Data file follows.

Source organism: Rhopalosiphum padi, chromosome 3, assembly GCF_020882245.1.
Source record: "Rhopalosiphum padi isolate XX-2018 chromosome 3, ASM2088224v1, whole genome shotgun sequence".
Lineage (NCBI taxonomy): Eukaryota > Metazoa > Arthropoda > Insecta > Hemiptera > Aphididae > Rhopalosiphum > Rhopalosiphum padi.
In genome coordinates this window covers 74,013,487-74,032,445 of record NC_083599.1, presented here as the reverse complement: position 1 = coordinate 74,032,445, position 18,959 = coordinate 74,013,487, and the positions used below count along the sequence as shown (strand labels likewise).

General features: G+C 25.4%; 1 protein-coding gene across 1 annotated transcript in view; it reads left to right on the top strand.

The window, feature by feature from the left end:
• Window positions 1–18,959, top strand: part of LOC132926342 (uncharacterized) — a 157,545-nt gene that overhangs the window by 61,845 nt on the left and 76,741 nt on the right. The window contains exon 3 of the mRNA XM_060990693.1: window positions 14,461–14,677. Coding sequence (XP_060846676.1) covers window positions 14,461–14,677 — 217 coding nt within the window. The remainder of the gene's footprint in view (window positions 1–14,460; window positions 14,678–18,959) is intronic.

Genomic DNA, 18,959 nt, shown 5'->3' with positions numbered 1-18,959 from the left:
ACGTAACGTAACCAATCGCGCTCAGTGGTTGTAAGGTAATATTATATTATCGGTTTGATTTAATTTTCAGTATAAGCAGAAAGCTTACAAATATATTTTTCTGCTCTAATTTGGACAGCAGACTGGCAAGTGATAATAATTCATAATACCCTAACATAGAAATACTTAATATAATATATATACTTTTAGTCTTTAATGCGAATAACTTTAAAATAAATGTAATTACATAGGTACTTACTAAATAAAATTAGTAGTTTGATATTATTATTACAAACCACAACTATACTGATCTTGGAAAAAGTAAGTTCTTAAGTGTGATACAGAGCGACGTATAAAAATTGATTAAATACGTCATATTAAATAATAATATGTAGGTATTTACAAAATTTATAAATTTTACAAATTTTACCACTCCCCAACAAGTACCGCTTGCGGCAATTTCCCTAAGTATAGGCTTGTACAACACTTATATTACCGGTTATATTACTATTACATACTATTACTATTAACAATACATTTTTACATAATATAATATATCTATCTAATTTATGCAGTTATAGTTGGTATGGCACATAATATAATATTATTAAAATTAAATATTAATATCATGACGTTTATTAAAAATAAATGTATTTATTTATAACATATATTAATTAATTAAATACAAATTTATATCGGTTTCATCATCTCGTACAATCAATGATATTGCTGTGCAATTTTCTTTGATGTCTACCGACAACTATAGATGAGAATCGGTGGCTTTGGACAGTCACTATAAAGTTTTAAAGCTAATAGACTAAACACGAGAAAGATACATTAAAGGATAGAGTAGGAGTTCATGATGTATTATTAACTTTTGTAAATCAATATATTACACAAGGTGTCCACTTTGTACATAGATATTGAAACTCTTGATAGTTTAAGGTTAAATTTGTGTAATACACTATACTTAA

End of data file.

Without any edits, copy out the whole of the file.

Source organism: Rhopalosiphum padi, chromosome 3, assembly GCF_020882245.1.
Source record: "Rhopalosiphum padi isolate XX-2018 chromosome 3, ASM2088224v1, whole genome shotgun sequence".
Lineage (NCBI taxonomy): Eukaryota > Metazoa > Arthropoda > Insecta > Hemiptera > Aphididae > Rhopalosiphum > Rhopalosiphum padi.
In genome coordinates this window covers 74,013,487-74,032,445 of record NC_083599.1, presented here as the reverse complement: position 1 = coordinate 74,032,445, position 18,959 = coordinate 74,013,487, and the positions used below count along the sequence as shown (strand labels likewise).

General features: G+C 25.4%; 1 protein-coding gene across 1 annotated transcript in view; it reads left to right on the top strand.

The window, feature by feature from the left end:
• Window positions 1–18,959, top strand: part of LOC132926342 (uncharacterized) — a 157,545-nt gene that overhangs the window by 61,845 nt on the left and 76,741 nt on the right. The window contains exon 3 of the mRNA XM_060990693.1: window positions 14,461–14,677. Coding sequence (XP_060846676.1) covers window positions 14,461–14,677 — 217 coding nt within the window. The remainder of the gene's footprint in view (window positions 1–14,460; window positions 14,678–18,959) is intronic.

Genomic DNA, 18,959 nt, shown 5'->3' with positions numbered 1-18,959 from the left:
ACGTAACGTAACCAATCGCGCTCAGTGGTTGTAAGGTAATATTATATTATCGGTTTGATTTAATTTTCAGTATAAGCAGAAAGCTTACAAATATATTTTTCTGCTCTAATTTGGACAGCAGACTGGCAAGTGATAATAATTCATAATACCCTAACATAGAAATACTTAATATAATATATATACTTTTAGTCTTTAATGCGAATAACTTTAAAATAAATGTAATTACATAGGTACTTACTAAATAAAATTAGTAGTTTGATATTATTATTACAAACCACAACTATACTGATCTTGGAAAAAGTAAGTTCTTAAGTGTGATACAGAGCGACGTATAAAAATTGATTAAATACGTCATATTAAATAATAATATGTAGGTATTTACAAAATTTATAAATTTTACAAATTTTACCACTCCCCAACAAGTACCGCTTGCGGCAATTTCCCTAAGTATAGGCTTGTACAACACTTATATTACCGGTTATATTACTATTACATACTATTACTATTAACAATACATTTTTACATAATATAATATATCTATCTAATTTATGCAGTTATAGTTGGTATGGCACATAATATAATATTATTAAAATTAAATATTAATATCATGACGTTTATTAAAAATAAATGTATTTATTTATAACATATATTAATTAATTAAATACAAATTTATATCGGTTTCATCATCTCGTACAATCAATGATATTGCTGTGCAATTTTCTTTGATGTCTACCGACAACTATAGATGAGAATCGGTGGCTTTGGACAGTCACTATAAAGTTTTAAAGCTAATAGACTAAACACGAGAAAGATACATTAAAGGATAGAGTAGGAGTTCATGATGTATTATTAACTTTTGTAAATCAATATATTACACAAGGTGTCCACTTTGTACATAGATATTGAAACTCTTGATAGTTTAAGGTTAAATTTGTGTAATACACTATACTTAA